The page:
If you have yet to read the adorable Sophie’s Squash by first-time author, Pat Zietlow Miller, stop whatever you’re doing and go find a copy. I promise, you’ll swoon over the sweet story and Anne Wilsdorf‘s darling illustrations!
A heart-warming tale of friendship, this book is the perfect addition to any library storytime. I’d fallen in love with Sophie and her beloved squash, Bernice the moment I discovered it last year.
Imagine my delight when I came across stuffed versions of Sophie’s darling friend (the butternut squash, of course). And then try to imagine my horror when I realized those cute little props cost over $50 with shipping. It looked something like this:
So, I did what any frugal Pinteresting, DIYing educator would do… I made it myself. And for a fraction of the cost, I might add.
I purchased one yard of butternut squash-y colored broadcloth (otherwise known as light tan) and one-fourth of a yard of stem-y colored broadcloth (otherwise known as dark tan). I walked out of the fabric store having spent a grand total of $3.87 (coupons and teacher discounts are a wonderful thing). Because I’m a frugal Pinteresting, DIYing educator, I already had plenty of thread, stuffing and paint. I was all set to start my squashes (or is it just squash? Like gooses versus geese).
I headed home and was excited to get started when it hit me… I had no idea, whatsoever, how to make fabric squash. And so I did what any normal person would do; I put the fabric in my craft closet and left it there for three weeks. And then when my art-student sister came to town, I asked how one might go about making fabric butternut squash. Fortunately, (I have no idea how) she knew:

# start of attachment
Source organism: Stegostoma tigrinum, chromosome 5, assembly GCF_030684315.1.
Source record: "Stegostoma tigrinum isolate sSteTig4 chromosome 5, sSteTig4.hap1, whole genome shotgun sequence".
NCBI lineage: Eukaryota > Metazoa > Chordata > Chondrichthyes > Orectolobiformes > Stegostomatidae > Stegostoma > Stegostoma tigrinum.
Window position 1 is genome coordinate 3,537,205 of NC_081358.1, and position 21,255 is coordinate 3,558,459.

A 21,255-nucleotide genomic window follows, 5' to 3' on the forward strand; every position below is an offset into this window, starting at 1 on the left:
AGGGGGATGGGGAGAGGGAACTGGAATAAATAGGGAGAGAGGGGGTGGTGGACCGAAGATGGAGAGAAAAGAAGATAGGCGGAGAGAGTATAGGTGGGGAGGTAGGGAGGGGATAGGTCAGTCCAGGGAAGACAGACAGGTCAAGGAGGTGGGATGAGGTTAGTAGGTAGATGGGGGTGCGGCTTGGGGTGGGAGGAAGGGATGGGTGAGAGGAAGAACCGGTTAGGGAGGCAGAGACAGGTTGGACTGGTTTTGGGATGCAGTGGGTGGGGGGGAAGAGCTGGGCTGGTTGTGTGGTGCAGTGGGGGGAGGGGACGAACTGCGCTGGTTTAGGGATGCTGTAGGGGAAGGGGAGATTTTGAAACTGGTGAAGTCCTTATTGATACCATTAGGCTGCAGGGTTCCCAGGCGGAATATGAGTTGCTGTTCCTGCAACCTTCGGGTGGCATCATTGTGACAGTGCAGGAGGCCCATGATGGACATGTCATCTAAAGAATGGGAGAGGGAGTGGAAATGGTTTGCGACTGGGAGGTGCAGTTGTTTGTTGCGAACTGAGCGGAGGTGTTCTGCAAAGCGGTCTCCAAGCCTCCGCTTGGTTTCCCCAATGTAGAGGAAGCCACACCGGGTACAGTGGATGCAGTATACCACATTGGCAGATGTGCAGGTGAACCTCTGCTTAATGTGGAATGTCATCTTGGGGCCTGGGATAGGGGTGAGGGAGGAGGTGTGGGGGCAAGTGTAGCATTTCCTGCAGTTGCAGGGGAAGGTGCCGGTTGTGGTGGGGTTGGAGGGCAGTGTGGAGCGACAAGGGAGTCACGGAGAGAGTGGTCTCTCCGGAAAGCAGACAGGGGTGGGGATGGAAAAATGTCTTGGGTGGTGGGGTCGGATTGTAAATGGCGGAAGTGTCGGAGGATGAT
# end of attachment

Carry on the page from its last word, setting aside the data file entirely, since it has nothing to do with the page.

I folded the cloth over, make a tube shape that angled out towards the middle and left the top and the bottom open. I forgot to include a picture, but I hand-stiched a loose seam along the bottom of the squash so it could be cinched together (brilliant sister’s idea, of course).
I flipped the squash tube inside out and stuffed it with batting. I was very impressed at how “squashy” it looked! And I loved the cinched bottom. As you can see, the neck of the squash was far too long so I just cut off the excess fabric.
Time to add the stem. Easy-peasy. Sew, flip, stuff.
I did a loose running stitch along the top neck of the squash, cinched it just a little, added my stem, and sewed it all together. Aside from jabbing myself with the needle several times, it worked brilliantly and feels super secure!
Viola! I painted on the face with some black acrylic paint and sat back to admire the cutest squash I’ve ever seen. Or caressed.
I then repeated the process three times for a total of two large squash and two baby squash.
Aren’t they just the cutest things you’ve ever seen?
One more step… In the book, Sophie’s squash starts to feel a little under the weather and develops some dark spots and squishy areas (ahhh, he’s rotting). So, I pulled out all the rotting squash colors I could find and gave him a little makeover.
Too cute. And for waaaaaay cheap. I can’t WAIT to debut these little munchkins at storytime!